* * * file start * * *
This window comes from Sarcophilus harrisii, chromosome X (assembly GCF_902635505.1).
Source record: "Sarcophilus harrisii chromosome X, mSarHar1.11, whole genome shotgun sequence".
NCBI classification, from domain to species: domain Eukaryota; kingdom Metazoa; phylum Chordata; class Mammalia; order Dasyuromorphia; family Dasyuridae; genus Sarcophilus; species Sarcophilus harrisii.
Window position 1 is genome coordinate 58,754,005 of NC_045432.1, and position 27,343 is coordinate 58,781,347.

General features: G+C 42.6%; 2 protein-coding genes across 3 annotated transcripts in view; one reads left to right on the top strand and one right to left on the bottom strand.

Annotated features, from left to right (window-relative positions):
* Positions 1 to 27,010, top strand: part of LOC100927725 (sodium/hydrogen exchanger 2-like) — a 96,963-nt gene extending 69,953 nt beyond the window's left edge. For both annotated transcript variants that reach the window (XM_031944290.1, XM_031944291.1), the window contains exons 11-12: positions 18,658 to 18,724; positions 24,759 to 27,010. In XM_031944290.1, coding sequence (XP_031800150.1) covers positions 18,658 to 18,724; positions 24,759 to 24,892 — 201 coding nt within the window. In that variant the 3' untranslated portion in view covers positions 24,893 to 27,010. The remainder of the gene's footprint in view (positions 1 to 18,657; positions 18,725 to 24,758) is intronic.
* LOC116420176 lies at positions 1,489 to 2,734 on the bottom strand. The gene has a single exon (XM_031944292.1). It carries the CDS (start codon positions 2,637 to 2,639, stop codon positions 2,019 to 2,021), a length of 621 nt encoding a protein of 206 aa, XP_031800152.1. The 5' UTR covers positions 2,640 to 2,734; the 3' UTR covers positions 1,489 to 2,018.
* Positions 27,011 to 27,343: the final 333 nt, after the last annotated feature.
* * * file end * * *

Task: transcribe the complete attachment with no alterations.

This window comes from Sarcophilus harrisii, chromosome X (assembly GCF_902635505.1).
Source record: "Sarcophilus harrisii chromosome X, mSarHar1.11, whole genome shotgun sequence".
NCBI classification, from domain to species: domain Eukaryota; kingdom Metazoa; phylum Chordata; class Mammalia; order Dasyuromorphia; family Dasyuridae; genus Sarcophilus; species Sarcophilus harrisii.
Window position 1 is genome coordinate 58,754,005 of NC_045432.1, and position 27,343 is coordinate 58,781,347.

General features: G+C 42.6%; 2 protein-coding genes across 3 annotated transcripts in view; one reads left to right on the top strand and one right to left on the bottom strand.

Annotated features, from left to right (window-relative positions):
* Positions 1 to 27,010, top strand: part of LOC100927725 (sodium/hydrogen exchanger 2-like) — a 96,963-nt gene extending 69,953 nt beyond the window's left edge. For both annotated transcript variants that reach the window (XM_031944290.1, XM_031944291.1), the window contains exons 11-12: positions 18,658 to 18,724; positions 24,759 to 27,010. In XM_031944290.1, coding sequence (XP_031800150.1) covers positions 18,658 to 18,724; positions 24,759 to 24,892 — 201 coding nt within the window. In that variant the 3' untranslated portion in view covers positions 24,893 to 27,010. The remainder of the gene's footprint in view (positions 1 to 18,657; positions 18,725 to 24,758) is intronic.
* LOC116420176 lies at positions 1,489 to 2,734 on the bottom strand. The gene has a single exon (XM_031944292.1). It carries the CDS (start codon positions 2,637 to 2,639, stop codon positions 2,019 to 2,021), a length of 621 nt encoding a protein of 206 aa, XP_031800152.1. The 5' UTR covers positions 2,640 to 2,734; the 3' UTR covers positions 1,489 to 2,018.
* Positions 27,011 to 27,343: the final 333 nt, after the last annotated feature.